... just learned, and entreat his permission to set out that very night with a few chosen men on an expedition into the heart of the Carlist country, the object of it being to rescue Rita from her captivity. For reasons which will hereafter appear, he had the worst possible opinion of Don Baltasar, and so shocked and startled was he at hearing that the woman to whom, in spite of their long separation, he was still devotedly and passionately attached, was in his power, that for the time he lost all coolness of judgment ...
— Blackwoods Edinburgh Magazine, Volume 59, No. 365, March, 1846 • Various

... inquired what she and her cat could do for His Majesty, the King demanded of the astonished pastry cook a tart as big as the capitol—bigger even, if possible, but no smaller! When the King uttered this astounding order, deep emotion was shown by the chamberlains, the pages, and lackeys. Nothing but the respect due to his presence prevented them from crying "Long live Your Majesty!" in his very ears. But the King had seen enough of the ...
— Good Cheer Stories Every Child Should Know • Various

... Evan Edward Smith, watched Sarah Jacob for two consecutive nights, (i. e., nights 22d and 23d of March) at the request of Mr. H. H. Davies, surgeon. The parents gave every facility to investigate the matter. I watched her with all possible care, and found nothing to suspect that food or drink was given her by foul means. I am quite sure she had nothing during my watch. I was dismissed on account of being suspected to ...
— Fasting Girls - Their Physiology and Pathology • William Alexander Hammond

... ensemble in no respect different. There was the same greasy catskin cap, the same scant leggings, the same brown buckskin covering over the lanky frame. Perhaps neither shirt nor leggings had been taken off since I last saw them. They appeared no dirtier, however; that was not possible. Nor was it possible, having once looked upon the wearer, ever to forget him. I remembered him at a glance—Reuben Bawling, or "Old Rube," as he was more commonly called, one of the ...
— The War Trail - The Hunt of the Wild Horse • Mayne Reid

... as a transshipment country for heroin produced in the Golden Triangle; growing money-laundering center; high-level narcotics-related corruption in government; possible small-scale heroin ...
— The 1995 CIA World Factbook • United States Central Intelligence Agency

... but Bob got away from him as soon as possible. Ever since the young man had told what had gone on in the office when Bob was its only occupant, the office-boy was a little afraid of the young man, as though somewhat ...
— Tales of Fantasy and Fact • Brander Matthews

... some time upon my seat, not daring to raise my eyes, in the most painful state possible, and not knowing whether to remain or go away. At last I acquainted her with my difficulty; said I fancied she would like to be alone some little time before giving me her orders, but that respect kept me equally ...
— Marguerite de Navarre - Memoirs of Marguerite de Valois Queen of Navarre • Marguerite de Navarre

... great city vomiting forth their hundreds of thousands of men and women, trudging more or less dispiritedly to uncongenial jobs, can have felt anything but pity for so many lives squeezed into the smallest possible limitations. Admitting cheerfulness, admitting a measure of content, and a larger measure of acceptance of what can't be helped, there still remains over these hordes the shadow of a cloud from ...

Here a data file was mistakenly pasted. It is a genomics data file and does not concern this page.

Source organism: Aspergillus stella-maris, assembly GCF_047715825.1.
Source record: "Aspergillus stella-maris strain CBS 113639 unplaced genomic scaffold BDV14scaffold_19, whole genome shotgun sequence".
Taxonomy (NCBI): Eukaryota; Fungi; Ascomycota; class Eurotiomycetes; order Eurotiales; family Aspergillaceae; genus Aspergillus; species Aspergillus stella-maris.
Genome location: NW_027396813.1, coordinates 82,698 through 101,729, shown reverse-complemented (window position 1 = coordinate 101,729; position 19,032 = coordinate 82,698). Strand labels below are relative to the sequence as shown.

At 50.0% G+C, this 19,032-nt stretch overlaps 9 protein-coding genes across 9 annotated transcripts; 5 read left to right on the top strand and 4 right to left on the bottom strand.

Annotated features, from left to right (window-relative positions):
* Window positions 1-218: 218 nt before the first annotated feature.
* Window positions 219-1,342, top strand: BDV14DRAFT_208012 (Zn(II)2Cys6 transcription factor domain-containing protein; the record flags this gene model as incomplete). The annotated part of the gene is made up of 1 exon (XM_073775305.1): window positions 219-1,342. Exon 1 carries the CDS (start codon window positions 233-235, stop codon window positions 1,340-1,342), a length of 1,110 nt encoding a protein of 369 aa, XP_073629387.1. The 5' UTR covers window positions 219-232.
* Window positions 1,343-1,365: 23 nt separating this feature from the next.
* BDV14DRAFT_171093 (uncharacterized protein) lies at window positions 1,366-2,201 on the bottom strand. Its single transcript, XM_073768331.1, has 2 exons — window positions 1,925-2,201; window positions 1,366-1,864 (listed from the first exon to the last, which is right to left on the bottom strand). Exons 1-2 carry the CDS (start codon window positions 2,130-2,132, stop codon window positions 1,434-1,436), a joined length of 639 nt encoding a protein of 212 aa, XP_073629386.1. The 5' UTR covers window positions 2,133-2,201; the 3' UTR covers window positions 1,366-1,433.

— The Conquest of Fear • Basil King

... severity, as to disarm the followers of the criminals. These, as we have already said, were about sixty in number. Horry continues: "Their intentions were, to call upon these men for support—our officers well knew that they meant, if possible, to intimidate Marion, so as to [make him] come into their measures of plunder and Tory-killing." The affair fortunately terminated without bloodshed. The prudence of the general had its effect. The delay gave time to the offenders for reflection. ...
— The Life of Francis Marion • William Gilmore Simms

... his arms lazily. "I am grievously tired of the country, and had it not been that nothing would induce me to leave your service, I have thought sometimes that I would gladly be back again in my father's smithy, hammering away on hot iron. I used to think it would be the grandest thing possible to have nothing to do, but I have found that one can have too much of a good thing. Certainly I am glad to be going back, but I am not sure whether it won't be worse at ...
— Wulf the Saxon - A Story of the Norman Conquest • G. A. Henty

... bargain; to invite his sons to your house when they cannot marry your daughters were to solicit awkward complications. In business, in civic affairs, in politics, the Jew has mixed freely with his fellow-citizens, but indiscriminate social relations only become possible through a religious decadence, which they in turn accelerate. A Christian in a company of middle-class Jews is like a lion in a den of Daniels. They show him deference and their ...
— Children of the Ghetto • I. Zangwill

... Thursday, and received a letter from you, that told us how slowly you receive ours. When you will receive this I cannot guess; but it dates a new era, which you with reason did not care to look at as possible. In a word, behold a Spanish war! I must detail a little to increase your wonder. I heard here the day before yesterday that it was likely; and that night received a letter from Paris, telling me ...